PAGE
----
Competition Council President on potentially being replaced by Mihai Tudose: Any major modification to the law must be agreed with European Commission. We are minding our business here

Competition Council President Bogdan Chiritoiu states that any major modification to the law that concerns the institution’s activity must be agreed with the European Commission, and the authority’s employees “are minding their business.” According to recent press information, ex-Premier Mihai Tudose is “in the books” as Bogdan Chiritoiu’s replacement, however the ex-Premier denied any interest in this office.

“In our view, we are minding our business here. Obviously, legislation changes can be made. Each year we refine the Competition Law, modifications were carried out last year too. If we are talking about substantial, major modifications to the law, these must be tackled with care, the European Commission will have to be consulted because competition legislation is not strictly national,” Bogdan Chiritoiu stated in a press conference, according to

This is Bogdan Chiritoiu’s second stint at the helm of the competition authority, and his term in office is set to expire in 2020. Moreover, the activity of the institution was appreciated by the European Commission during his term in office.

“I believe it’s early. For the time being, there is a bill; it will be discussed if desired. We have two vacant mandates within the Council (two advisor’s mandates – editor’s note). But we are all minding our activity,” he added.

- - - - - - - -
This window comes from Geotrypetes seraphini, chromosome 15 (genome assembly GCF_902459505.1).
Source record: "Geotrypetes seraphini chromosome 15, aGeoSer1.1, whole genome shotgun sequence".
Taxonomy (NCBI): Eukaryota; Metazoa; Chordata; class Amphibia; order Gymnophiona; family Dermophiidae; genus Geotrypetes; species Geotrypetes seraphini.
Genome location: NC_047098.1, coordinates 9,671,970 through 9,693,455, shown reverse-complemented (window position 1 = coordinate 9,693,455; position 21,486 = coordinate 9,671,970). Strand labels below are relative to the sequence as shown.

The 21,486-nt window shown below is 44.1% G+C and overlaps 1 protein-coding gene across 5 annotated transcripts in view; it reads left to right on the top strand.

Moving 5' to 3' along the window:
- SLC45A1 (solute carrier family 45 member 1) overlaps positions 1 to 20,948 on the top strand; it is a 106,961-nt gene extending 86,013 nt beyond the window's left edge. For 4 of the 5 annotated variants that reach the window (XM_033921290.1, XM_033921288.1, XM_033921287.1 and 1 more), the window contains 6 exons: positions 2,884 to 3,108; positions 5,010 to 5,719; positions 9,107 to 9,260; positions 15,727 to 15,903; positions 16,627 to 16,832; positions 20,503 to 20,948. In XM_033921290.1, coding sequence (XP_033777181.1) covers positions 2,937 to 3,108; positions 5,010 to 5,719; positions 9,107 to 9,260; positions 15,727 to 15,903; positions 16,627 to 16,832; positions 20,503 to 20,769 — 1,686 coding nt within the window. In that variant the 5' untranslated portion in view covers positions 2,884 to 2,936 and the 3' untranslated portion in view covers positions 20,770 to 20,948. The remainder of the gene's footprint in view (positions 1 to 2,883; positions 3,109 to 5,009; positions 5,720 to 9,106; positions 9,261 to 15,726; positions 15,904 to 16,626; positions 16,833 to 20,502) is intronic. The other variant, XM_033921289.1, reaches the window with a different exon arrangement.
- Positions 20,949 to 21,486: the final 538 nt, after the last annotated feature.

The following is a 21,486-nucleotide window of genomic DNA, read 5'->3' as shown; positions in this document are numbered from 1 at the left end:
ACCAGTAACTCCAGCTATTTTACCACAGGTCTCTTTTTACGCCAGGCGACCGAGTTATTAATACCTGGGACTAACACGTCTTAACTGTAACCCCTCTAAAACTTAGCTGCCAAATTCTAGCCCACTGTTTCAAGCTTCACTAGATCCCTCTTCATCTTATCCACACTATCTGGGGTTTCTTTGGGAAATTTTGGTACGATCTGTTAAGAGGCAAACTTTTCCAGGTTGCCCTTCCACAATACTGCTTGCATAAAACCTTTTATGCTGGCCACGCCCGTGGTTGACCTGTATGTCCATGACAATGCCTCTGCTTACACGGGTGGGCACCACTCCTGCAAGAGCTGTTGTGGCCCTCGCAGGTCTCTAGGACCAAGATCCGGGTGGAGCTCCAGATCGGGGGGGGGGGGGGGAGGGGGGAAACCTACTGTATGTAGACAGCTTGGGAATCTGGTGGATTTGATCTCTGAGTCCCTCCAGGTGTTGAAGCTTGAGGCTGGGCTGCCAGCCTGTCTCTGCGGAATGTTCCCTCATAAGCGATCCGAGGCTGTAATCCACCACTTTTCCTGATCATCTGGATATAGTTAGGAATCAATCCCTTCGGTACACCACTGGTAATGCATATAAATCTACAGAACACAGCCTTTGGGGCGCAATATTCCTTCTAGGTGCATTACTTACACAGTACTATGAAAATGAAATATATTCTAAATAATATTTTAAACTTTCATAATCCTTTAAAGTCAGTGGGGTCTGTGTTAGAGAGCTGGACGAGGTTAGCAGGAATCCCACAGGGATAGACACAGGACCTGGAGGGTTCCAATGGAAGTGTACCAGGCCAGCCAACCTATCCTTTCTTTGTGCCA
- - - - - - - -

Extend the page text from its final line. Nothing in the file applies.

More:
A bill amending the Competition Law is waiting the endorsement of the Economic and Social Council (ECS) in order to enter the House.

“The amendment bill that exists now in Parliament has received a negative report from the Government, partly also because the rules cannot be modified during the game, because it would be unconstitutional. If there are modifications, they will concern only the things set to occur,” Chiritoiu added.

Last year, the Competition Council issued fines worth RON 123.11 million (EUR 27.35 million), up by 60 percent year-on-year. In 2016, the fines totalled RON 76.8 million, a Competition Council report published on Tuesday shows.

Last year, 156 companies and associations were fined, 33 of which admitted their lawbreaking and thus benefitted from reduced fines. Likewise, one company (AEM SA) signed up for the clemency programme, bringing evidence that led to the solving of the case, thus benefitting from immunity from fine.

For the first time, the Competition Council offered a reduction of the fine for payment incapacity.

At the end of 2017, the Competition Council was handling 36 investigations into the potential breaking of the competition law, up by one investigation year-on-year.

At the end of December 2017, 11 sectoral investigations were ongoing, a number identical to the one registered at the end of 2016.

Twenty-two surprise inspections were carried out at 135 working points and headquarters in 2017, compared to 13 such actions targeting 68 headquarters in 2016.

The Competition Council was a party in 189 competition lawsuits, compared to 173 in 2016.

The percentage of High Court of Cassation and Justice rulings favourable to the Competition Council stood at 100 percent for the third consecutive year.

The Bucharest Court of Appeals upheld 72 percent of the fines challenged in 2017.


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